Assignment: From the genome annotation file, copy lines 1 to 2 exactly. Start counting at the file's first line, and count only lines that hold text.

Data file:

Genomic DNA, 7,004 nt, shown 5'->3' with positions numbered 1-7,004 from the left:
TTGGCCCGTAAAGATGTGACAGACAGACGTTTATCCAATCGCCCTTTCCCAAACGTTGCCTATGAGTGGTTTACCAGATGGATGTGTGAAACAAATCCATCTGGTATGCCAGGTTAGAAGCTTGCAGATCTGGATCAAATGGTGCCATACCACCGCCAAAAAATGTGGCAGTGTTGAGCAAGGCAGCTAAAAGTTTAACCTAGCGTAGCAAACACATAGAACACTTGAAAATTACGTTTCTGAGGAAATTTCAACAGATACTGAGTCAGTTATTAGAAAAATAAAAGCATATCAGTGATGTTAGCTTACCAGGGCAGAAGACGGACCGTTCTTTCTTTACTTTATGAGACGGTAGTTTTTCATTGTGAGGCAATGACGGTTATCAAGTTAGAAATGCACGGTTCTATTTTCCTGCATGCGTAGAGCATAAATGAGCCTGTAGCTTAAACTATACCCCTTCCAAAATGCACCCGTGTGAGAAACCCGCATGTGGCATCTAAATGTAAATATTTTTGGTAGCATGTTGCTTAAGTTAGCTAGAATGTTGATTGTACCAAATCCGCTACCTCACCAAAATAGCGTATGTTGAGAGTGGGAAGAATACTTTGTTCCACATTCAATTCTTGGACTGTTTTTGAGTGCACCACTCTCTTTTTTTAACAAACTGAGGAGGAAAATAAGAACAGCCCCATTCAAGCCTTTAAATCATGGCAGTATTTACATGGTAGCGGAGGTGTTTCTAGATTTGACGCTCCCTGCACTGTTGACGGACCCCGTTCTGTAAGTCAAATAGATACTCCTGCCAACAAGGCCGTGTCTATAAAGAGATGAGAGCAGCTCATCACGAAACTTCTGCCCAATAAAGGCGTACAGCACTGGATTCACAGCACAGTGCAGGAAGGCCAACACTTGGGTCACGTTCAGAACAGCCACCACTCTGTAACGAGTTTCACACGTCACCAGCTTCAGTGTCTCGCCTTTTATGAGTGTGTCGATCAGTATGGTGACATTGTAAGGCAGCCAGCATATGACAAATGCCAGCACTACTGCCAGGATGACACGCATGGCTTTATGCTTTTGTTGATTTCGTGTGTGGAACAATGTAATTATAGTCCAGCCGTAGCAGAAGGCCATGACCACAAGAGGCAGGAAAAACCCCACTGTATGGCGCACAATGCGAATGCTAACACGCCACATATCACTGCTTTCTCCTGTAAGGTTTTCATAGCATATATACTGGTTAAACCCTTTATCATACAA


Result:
Genomic DNA, 7,004 nt, shown 5'->3' with positions numbered 1-7,004 from the left:
TTGGCCCGTAAAGATGTGACAGACAGACGTTTATCCAATCGCCCTTTCCCAAACGTTGCCTATGAGTGGTTTACCAGATGGATGTGTGAAACAAATCCATCTGGTATGCCAGGTTAGAAGCTTGCAGATCTGGATCAAATGGTGCCATACCACCGCCAAAAAATGTGGCAGTGTTGAGCAAGGCAGCTAAAAGTTTAACCTAGCGTAGCAAACACATAGAACACTTGAAAATTACGTTTCTGAGGAAATTTCAACAGATACTGAGTCAGTTATTAGAAAAATAAAAGCATATCAGTGATGTTAGCTTACCAGGGCAGAAGACGGACCGTTCTTTCTTTACTTTATGAGACGGTAGTTTTTCATTGTGAGGCAATGACGGTTATCAAGTTAGAAATGCACGGTTCTATTTTCCTGCATGCGTAGAGCATAAATGAGCCTGTAGCTTAAACTATACCCCTTCCAAAATGCACCCGTGTGAGAAACCCGCATGTGGCATCTAAATGTAAATATTTTTGGTAGCATGTTGCTTAAGTTAGCTAGAATGTTGATTGTACCAAATCCGCTACCTCACCAAAATAGCGTATGTTGAGAGTGGGAAGAATACTTTGTTCCACATTCAATTCTTGGACTGTTTTTGAGTGCACCACTCTCTTTTTTTAACAAACTGAGGAGGAAAATAAGAACAGCCCCATTCAAGCCTTTAAATCATGGCAGTATTTACATGGTAGCGGAGGTGTTTCTAGATTTGACGCTCCCTGCACTGTTGACGGACCCCGTTCTGTAAGTCAAATAGATACTCCTGCCAACAAGGCCGTGTCTATAAAGAGATGAGAGCAGCTCATCACGAAACTTCTGCCCAATAAAGGCGTACAGCACTGGATTCACAGCACAGTGCAGGAAGGCCAACACTTGGGTCACGTTCAGAACAGCCACCACTCTGTAACGAGTTTCACACGTCACCAGCTTCAGTGTCTCGCCTTTTATGAGTGTGTCGATCAGTATGGTGACATTGTAAGGCAGCCAGCATATGACAAATGCCAGCACTACTGCCAGGATGACACGCATGGCTTTATGCTTTTGTTGATTTCGTGTGTGGAACAATGTAATTATAGTCCAGCCGTAGCAGAAGGCCATGACCACAAGAGGCAGGAAAAACCCCACTGTATGGCGCACAATGCGAATGCTAACACGCCACATATCACTGCTTTCTCCTGTAAGGTTTTCATAGCATATATACTGGTTAAACCCTTTATCATACAA